Sony party sparks outrage over animal cruelty
Between fake blogs, billboards with potentially offensive racial subtext, graffiti, and ads accused of encouraging "violent or anti-social behavior," it seems most of Sony's controversial advertising stems from the promotion of its PlayStation Portable system. Now the PlayStation 2 is getting...
Between fake blogs, billboards with potentially offensive racial subtext, graffiti, and ads accused of encouraging "violent or anti-social behavior," it seems most of Sony's controversial advertising stems from the promotion of its PlayStation Portable system. Now the PlayStation 2 is getting a taste of uproar, as an Athens, Greece press event for Sony's God of War II has prompted outrage from animal rights activists over its use of a decapitated goat.
Yesterday, the Web site (warning: graphic content) of London paper The Daily Mail posted a story on the event titled, "Slaughter: Horror at Sony's depraved promotion stunt with decapitated goat." The article stems from another article covering the event from a different slant, one that appeared in the latest issue of UK Official PlayStation Magazine.
That article, running under the headline "Sony's Greek Orgy," showed a picture of the goat in a two-page spread. According to The Mail, it also described the event in detail, saying that attendees were invited to eat offal out of the animal's stomach, throw knives at targets, grab live snakes from pits, and be fed grapes by topless women.
A spokesperson for the International Fund for Animal Welfare condemned the party to The Mail, saying that using the dead animal to boost a game's sales was "outrageous."
When contacted by GameSpot UK, a Sony Europe representative distanced the company from the event, as well as the official magazine's coverage thereof, and offered the following explanation and apology:
The event took place in Athens on 1st March, and was attended by a small number of specialist & lifestyle journalists, from a variety of European countries. SCEUK did not attend, or have any input into the creation or management of this event.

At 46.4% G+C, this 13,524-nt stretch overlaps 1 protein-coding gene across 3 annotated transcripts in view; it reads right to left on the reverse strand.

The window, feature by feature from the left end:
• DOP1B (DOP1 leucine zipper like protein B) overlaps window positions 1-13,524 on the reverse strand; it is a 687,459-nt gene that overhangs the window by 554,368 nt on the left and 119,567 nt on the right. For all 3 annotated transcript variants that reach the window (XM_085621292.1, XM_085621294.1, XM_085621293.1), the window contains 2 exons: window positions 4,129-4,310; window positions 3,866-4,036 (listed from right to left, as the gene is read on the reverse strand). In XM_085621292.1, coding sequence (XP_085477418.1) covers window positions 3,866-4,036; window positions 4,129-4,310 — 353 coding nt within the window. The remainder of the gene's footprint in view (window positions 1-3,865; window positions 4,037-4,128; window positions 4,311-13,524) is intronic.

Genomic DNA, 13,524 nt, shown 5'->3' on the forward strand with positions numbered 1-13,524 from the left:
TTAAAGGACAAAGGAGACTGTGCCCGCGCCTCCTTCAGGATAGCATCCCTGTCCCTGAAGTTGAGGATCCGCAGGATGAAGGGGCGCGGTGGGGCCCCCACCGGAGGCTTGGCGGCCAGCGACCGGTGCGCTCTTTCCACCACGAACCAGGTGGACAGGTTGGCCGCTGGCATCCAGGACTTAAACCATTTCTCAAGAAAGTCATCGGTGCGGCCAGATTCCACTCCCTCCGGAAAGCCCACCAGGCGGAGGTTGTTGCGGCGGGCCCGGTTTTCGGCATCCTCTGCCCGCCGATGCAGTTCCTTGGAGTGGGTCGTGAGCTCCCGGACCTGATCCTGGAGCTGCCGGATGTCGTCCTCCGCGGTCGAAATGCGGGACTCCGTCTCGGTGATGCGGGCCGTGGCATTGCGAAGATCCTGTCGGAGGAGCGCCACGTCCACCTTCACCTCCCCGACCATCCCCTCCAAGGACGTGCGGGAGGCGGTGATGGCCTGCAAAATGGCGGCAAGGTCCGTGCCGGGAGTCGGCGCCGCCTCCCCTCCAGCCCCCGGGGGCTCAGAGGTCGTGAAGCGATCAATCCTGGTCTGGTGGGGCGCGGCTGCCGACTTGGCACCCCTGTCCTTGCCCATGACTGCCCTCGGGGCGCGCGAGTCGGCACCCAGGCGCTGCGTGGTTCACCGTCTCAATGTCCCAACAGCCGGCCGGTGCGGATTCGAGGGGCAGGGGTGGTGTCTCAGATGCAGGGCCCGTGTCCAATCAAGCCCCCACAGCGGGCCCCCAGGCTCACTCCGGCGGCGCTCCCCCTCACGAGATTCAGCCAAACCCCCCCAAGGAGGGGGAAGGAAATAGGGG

The article in UK Official PlayStation Magazine (OPSM), from which the Mail on Sunday article was sourced, was written by a journalist who did not attend and done on the basis of the invitation for the event, which employed a degree of hyperbole in order to encourage attendance--the journalist chose to take it as fact.
The photograph was one of many supplied to the magazine to provide a balanced view of the event. Unfortunately, the article was sensationalised and focused on a picture that was unrepresentative of the wider event. When we saw the article for the first time on Thursday of last week we contacted the publisher of OPSM who accepted that the article was not appropriate for their broad audience. On Friday, before we had received any contact from the media, they agreed to remove the article before the magazine goes on general sale.
The event was a theatrical dramatisation with a Greek mythological theme and, as part of the set dressing, a dead goat was sourced by the production company from a local butcher. Following the mainstream popularity of shows such as 'I'm a Celebrity, Get me out of here' a series of challenges were set for the journalists. The 'warm entrails' referred to in the invitation and in the Mail on Sunday article was actually a meat soup, made to a traditional Greek recipe and served to attendees in china bowls direct from the caterers. There was never any question of journalists being able to touch the goat, or indeed eat the soup direct from the body of the goat, as one report has alleged. The goat was returned to the butcher at the end of the event.
We recognise that the use of a dead goat was in poor taste and fell below the high standards of conduct we set ourselves. We are conducting an enquiry to establish the circumstances behind the event in order to ensure this does not happen again. We also apologise to anyone offended by the article in the OPSM (subscription copies were sent out ahead of street date).